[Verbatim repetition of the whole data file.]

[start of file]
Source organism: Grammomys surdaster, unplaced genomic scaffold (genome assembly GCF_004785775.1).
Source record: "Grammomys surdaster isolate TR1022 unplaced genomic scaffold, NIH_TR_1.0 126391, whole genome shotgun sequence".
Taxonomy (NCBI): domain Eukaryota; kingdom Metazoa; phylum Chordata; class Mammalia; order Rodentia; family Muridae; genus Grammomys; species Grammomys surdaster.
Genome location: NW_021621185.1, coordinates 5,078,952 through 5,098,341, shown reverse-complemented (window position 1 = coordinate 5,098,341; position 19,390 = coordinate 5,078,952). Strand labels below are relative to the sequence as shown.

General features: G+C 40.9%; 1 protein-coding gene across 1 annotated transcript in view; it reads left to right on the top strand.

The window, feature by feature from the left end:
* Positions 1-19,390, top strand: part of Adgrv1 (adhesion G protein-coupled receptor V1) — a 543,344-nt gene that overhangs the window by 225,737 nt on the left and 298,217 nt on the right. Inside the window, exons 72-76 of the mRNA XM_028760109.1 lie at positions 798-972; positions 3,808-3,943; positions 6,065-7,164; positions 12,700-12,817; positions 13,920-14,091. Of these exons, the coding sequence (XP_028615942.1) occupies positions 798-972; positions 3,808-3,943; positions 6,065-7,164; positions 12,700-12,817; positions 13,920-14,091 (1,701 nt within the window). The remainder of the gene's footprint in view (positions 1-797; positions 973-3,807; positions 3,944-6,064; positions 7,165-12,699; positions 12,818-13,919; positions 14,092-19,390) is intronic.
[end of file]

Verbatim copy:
Source organism: Grammomys surdaster, unplaced genomic scaffold (genome assembly GCF_004785775.1).
Source record: "Grammomys surdaster isolate TR1022 unplaced genomic scaffold, NIH_TR_1.0 126391, whole genome shotgun sequence".
Taxonomy (NCBI): domain Eukaryota; kingdom Metazoa; phylum Chordata; class Mammalia; order Rodentia; family Muridae; genus Grammomys; species Grammomys surdaster.
Genome location: NW_021621185.1, coordinates 5,078,952 through 5,098,341, shown reverse-complemented (window position 1 = coordinate 5,098,341; position 19,390 = coordinate 5,078,952). Strand labels below are relative to the sequence as shown.

General features: G+C 40.9%; 1 protein-coding gene across 1 annotated transcript in view; it reads left to right on the top strand.

The window, feature by feature from the left end:
* Positions 1-19,390, top strand: part of Adgrv1 (adhesion G protein-coupled receptor V1) — a 543,344-nt gene that overhangs the window by 225,737 nt on the left and 298,217 nt on the right. Inside the window, exons 72-76 of the mRNA XM_028760109.1 lie at positions 798-972; positions 3,808-3,943; positions 6,065-7,164; positions 12,700-12,817; positions 13,920-14,091. Of these exons, the coding sequence (XP_028615942.1) occupies positions 798-972; positions 3,808-3,943; positions 6,065-7,164; positions 12,700-12,817; positions 13,920-14,091 (1,701 nt within the window). The remainder of the gene's footprint in view (positions 1-797; positions 973-3,807; positions 3,944-6,064; positions 7,165-12,699; positions 12,818-13,919; positions 14,092-19,390) is intronic.